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allosaurus

Allosaurus is a pretrained universal phone recognizer for more than 2000 languages

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Allosaurus

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Allosaurus is a pretrained universal phone recognizer. It can be used to recognize phones in more than 2000 languages.

This tool is based on our ICASSP 2020 work Universal Phone Recognition with a Multilingual Allophone System

Architecture

Get Started

Install

Allosaurus is available from pip

pip install allosaurus

You can also clone this repository and install

python setup.py install

Quick start

The basic usage is pretty simple, your input is an wav audio file and output is a sequence of phones.

python -m allosaurus.run  -i <audio>

For example, you can try using the attached sample file in this repository. Guess what's in this audio file :)

python -m allosaurus.run -i sample.wav
æ l u s ɔ ɹ s

You can also use allosaurus directly in python

from allosaurus.app import read_recognizer

# load your model
model = read_recognizer()

# run inference -> æ l u s ɔ ɹ s
model.recognize('sample.wav')

For full features and details, please refer to the following sections.

Inference

The command line interface is as follows:

python -m allosaurus.run [--lang <language name>] [--model <model name>] [--device_id <gpu_id>] [--output <output_file>] [--topk <int>] -i <audio file/directory>

It will recognize the narrow phones in the audio file(s). Only the input argument is mandatory, other options can ignored. Please refer to following sections for their details.

There is also a simple python interface as follows:

from allosaurus.app import read_recognizer

# load your model by the <model name>, will use 'latest' if left empty
model = read_recognizer(model)

# run inference on <audio_file> with <lang>, lang will be 'ipa' if left empty
model.recognize(audio_file, lang)

The details of arguments in both interface are as follows:

Input

The input can be a single file or a directory containing multiple audio files.

If the input is a single file, it will output only the phone sequence; if the input is a directory, it will output both the file name and phone sequence, results will be sorted by file names.

The audio file(s) should be in the following format:

  • It should be a wav file. If the audio is not in the wav format, please convert your audio to a wav format using sox or ffmpeg in advance.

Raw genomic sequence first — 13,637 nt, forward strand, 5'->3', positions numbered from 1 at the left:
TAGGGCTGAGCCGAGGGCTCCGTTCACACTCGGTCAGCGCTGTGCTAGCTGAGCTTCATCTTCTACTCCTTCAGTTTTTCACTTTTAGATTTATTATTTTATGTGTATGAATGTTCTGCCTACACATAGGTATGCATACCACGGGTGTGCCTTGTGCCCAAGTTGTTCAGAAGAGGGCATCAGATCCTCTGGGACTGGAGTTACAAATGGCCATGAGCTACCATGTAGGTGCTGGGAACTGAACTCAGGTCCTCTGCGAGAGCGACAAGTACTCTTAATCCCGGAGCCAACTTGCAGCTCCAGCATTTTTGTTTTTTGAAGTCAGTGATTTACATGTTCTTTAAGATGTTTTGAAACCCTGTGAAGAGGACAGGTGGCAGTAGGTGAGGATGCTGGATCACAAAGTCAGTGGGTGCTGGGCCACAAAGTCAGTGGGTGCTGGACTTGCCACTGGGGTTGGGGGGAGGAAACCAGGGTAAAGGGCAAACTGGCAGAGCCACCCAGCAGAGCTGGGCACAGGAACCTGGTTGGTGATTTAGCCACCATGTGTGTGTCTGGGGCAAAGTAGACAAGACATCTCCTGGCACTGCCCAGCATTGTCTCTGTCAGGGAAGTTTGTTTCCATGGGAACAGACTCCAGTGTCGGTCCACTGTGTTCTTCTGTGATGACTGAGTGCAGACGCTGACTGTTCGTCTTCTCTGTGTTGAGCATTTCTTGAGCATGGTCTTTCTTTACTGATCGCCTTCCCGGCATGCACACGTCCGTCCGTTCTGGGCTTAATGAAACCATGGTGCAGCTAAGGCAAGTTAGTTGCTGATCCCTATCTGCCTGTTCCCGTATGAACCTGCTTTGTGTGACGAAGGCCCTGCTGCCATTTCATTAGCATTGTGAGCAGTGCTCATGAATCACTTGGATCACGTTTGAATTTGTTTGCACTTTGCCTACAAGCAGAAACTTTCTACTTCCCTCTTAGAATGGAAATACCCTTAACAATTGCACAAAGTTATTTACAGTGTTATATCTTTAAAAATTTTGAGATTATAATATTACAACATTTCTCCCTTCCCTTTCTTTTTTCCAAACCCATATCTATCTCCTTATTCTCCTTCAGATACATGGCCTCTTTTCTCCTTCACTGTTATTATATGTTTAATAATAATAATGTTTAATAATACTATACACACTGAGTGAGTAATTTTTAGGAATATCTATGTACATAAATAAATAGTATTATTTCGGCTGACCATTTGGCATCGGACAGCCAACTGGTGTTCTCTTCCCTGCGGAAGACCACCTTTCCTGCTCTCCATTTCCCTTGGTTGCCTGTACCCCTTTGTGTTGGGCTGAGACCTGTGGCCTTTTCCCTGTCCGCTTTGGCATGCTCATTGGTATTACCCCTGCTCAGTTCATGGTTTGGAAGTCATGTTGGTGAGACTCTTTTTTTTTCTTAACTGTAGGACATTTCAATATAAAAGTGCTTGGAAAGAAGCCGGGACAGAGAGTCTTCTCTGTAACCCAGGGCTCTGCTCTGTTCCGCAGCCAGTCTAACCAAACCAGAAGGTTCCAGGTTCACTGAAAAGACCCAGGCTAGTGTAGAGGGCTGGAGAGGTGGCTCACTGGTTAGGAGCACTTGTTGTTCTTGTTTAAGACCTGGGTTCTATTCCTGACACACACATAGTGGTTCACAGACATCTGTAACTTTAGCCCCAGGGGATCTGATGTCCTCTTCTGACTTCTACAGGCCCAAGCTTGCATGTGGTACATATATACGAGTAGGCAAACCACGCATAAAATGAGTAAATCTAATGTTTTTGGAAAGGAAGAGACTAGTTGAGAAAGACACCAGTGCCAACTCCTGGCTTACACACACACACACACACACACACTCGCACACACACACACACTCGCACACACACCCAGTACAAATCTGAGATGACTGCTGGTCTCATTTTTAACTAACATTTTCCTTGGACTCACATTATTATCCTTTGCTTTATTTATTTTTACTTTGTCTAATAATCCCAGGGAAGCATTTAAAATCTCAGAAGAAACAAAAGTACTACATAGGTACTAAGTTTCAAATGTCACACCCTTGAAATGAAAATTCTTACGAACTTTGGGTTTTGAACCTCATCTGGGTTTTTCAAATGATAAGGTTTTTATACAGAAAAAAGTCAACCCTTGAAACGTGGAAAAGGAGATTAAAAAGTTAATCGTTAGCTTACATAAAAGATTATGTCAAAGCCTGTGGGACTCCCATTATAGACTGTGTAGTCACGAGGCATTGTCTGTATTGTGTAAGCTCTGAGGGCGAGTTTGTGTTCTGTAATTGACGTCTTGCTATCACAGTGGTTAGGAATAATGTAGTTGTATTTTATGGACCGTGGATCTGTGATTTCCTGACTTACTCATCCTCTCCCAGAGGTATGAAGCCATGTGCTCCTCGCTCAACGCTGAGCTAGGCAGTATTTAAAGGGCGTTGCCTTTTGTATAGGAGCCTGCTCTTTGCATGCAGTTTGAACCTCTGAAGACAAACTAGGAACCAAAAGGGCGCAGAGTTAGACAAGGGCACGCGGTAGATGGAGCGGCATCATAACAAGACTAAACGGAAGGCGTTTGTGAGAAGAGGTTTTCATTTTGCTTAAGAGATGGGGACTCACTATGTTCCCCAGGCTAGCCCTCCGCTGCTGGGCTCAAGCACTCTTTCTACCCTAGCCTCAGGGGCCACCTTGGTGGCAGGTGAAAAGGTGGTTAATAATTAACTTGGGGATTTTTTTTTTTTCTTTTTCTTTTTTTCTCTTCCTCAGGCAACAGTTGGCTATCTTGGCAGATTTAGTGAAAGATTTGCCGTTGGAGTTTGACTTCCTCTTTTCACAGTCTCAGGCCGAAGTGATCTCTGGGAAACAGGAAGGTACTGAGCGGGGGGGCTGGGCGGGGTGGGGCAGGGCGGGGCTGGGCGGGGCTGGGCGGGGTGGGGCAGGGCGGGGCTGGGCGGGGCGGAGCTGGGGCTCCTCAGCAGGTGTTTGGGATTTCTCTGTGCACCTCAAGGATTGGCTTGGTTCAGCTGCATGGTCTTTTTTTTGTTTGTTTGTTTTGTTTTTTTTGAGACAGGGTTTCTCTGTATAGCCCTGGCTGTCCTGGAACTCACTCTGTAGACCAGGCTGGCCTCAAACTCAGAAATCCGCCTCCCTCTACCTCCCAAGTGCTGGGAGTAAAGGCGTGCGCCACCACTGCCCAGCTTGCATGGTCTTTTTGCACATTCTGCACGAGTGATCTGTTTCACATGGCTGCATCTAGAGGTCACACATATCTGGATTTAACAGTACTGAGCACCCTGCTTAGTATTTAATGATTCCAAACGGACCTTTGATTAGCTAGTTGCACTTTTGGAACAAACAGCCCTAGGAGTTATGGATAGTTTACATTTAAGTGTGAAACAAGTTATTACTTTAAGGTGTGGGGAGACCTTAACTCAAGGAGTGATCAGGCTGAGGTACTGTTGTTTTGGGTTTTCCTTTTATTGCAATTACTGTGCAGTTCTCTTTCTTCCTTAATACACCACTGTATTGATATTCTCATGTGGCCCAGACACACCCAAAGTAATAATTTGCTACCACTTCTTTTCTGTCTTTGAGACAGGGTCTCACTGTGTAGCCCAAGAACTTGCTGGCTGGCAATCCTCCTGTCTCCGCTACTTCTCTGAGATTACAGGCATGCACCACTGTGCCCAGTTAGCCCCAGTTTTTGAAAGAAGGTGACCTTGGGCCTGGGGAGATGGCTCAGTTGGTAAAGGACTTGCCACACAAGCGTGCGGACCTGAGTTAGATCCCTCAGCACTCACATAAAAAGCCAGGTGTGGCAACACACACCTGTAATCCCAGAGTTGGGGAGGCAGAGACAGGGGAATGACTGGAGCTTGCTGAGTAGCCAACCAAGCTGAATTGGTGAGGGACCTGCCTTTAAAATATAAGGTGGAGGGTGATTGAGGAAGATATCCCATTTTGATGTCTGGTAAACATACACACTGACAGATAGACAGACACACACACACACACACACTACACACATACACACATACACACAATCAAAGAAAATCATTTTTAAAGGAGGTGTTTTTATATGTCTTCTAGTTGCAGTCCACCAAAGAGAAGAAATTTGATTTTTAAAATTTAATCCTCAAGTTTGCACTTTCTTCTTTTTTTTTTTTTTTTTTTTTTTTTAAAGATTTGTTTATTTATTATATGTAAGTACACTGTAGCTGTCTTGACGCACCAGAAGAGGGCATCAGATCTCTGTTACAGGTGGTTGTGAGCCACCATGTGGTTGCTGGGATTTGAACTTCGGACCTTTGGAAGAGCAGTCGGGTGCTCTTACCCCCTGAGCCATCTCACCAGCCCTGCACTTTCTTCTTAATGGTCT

• The sampling rate can be arbitrary, we will automatically resample them based on models' requirements.

  • We assume the audio is a mono-channel audio.

Output

The output is by default stdout (i.e. it will print all results to terminal).

If you specify a file as the output, then all output will be directed to that file.

Language

The lang option is the language id. It is to specify the phone inventory you want to use. The default option is ipa which tells the recognizer to use the the entire inventory (around 230 phones).

Generally, specifying the language inventory can improve your recognition accuracy.

You can check the full language list with the following command. The number of available languages is around 2000.

python -m allosaurus.bin.list_lang

To check language's inventory you can use following command

python -m allosaurus.bin.list_phone [--lang <language name>]

For example,

# to get English phone inventory
# ['a', 'aː', 'b', 'd', 'd̠', 'e', 'eː', 'e̞', 'f', 'h', 'i', 'iː', 'j', 'k', 'kʰ', 'l', 'm', 'n', 'o', 'oː', 'p', 'pʰ', 'r', 's', 't', 'tʰ', 't̠', 'u', 'uː', 'v', 'w', 'x', 'z', 'æ', 'ð', 'øː', 'ŋ', 'ɐ', 'ɐː', 'ɑ', 'ɑː', 'ɒ', 'ɒː', 'ɔ', 'ɔː', 'ɘ', 'ə', 'əː', 'ɛ', 'ɛː', 'ɜː', 'ɡ', 'ɪ', 'ɪ̯', 'ɯ', 'ɵː', 'ɹ', 'ɻ', 'ʃ', 'ʉ', 'ʉː', 'ʊ', 'ʌ', 'ʍ', 'ʒ', 'ʔ', 'θ']
python -m allosaurus.bin.list_phone --lang eng

# you can also skip lang option to get all inventory
#['I', 'a', 'aː', 'ã', 'ă', 'b', 'bʲ', 'bʲj', 'bʷ', 'bʼ', 'bː', 'b̞', 'b̤', 'b̥', 'c', 'd', 'dʒ', 'dʲ', 'dː', 'd̚', 'd̥', 'd̪', 'd̯', 'd͡z', 'd͡ʑ', 'd͡ʒ', 'd͡ʒː', 'd͡ʒ̤', 'e', 'eː', 'e̞', 'f', 'fʲ', 'fʷ', 'fː', 'g', 'gʲ', 'gʲj', 'gʷ', 'gː', 'h', 'hʷ', 'i', 'ij', 'iː', 'i̞', 'i̥', 'i̯', 'j', 'k', 'kx', 'kʰ', 'kʲ', 'kʲj', 'kʷ', 'kʷʼ', 'kʼ', 'kː', 'k̟ʲ', 'k̟̚', 'k͡p̚', 'l', 'lʲ', 'lː', 'l̪', 'm', 'mʲ', 'mʲj', 'mʷ', 'mː', 'n', 'nj', 'nʲ', 'nː', 'n̪', 'n̺', 'o', 'oː', 'o̞', 'o̥', 'p', 'pf', 'pʰ', 'pʲ', 'pʲj', 'pʷ', 'pʷʼ', 'pʼ', 'pː', 'p̚', 'q', 'r', 'rː', 's', 'sʲ', 'sʼ', 'sː', 's̪', 't', 'ts', 'tsʰ', 'tɕ', 'tɕʰ', 'tʂ', 'tʂʰ', 'tʃ', 'tʰ', 'tʲ', 'tʷʼ', 'tʼ', 'tː', 't̚', 't̪', 't̪ʰ', 't̪̚', 't͡s', 't͡sʼ', 't͡ɕ', 't͡ɬ', 't͡ʃ', 't͡ʃʲ', 't͡ʃʼ', 't͡ʃː', 'u', 'uə', 'uː', 'u͡w', 'v', 'vʲ', 'vʷ', 'vː', 'v̞', 'v̞ʲ', 'w', 'x', 'x̟ʲ', 'y', 'z', 'zj', 'zʲ', 'z̪', 'ä', 'æ', 'ç', 'çj', 'ð', 'ø', 'ŋ', 'ŋ̟', 'ŋ͡m', 'œ', 'œ̃', 'ɐ', 'ɐ̞', 'ɑ', 'ɑ̱', 'ɒ', 'ɓ', 'ɔ', 'ɔ̃', 'ɕ', 'ɕː', 'ɖ̤', 'ɗ', 'ə', 'ɛ', 'ɛ̃', 'ɟ', 'ɡ', 'ɡʲ', 'ɡ̤', 'ɡ̥', 'ɣ', 'ɣj', 'ɤ', 'ɤɐ̞', 'ɤ̆', 'ɥ', 'ɦ', 'ɨ', 'ɪ', 'ɫ', 'ɯ', 'ɯ̟', 'ɯ̥', 'ɰ', 'ɱ', 'ɲ', 'ɳ', 'ɴ', 'ɵ', 'ɸ', 'ɹ', 'ɹ̩', 'ɻ', 'ɻ̩', 'ɽ', 'ɾ', 'ɾj', 'ɾʲ', 'ɾ̠', 'ʀ', 'ʁ', 'ʁ̝', 'ʂ', 'ʃ', 'ʃʲː', 'ʃ͡ɣ', 'ʈ', 'ʉ̞', 'ʊ', 'ʋ', 'ʋʲ', 'ʌ', 'ʎ', 'ʏ', 'ʐ', 'ʑ', 'ʒ', 'ʒ͡ɣ', 'ʔ', 'ʝ', 'ː', 'β', 'β̞', 'θ', 'χ', 'ә', 'ḁ']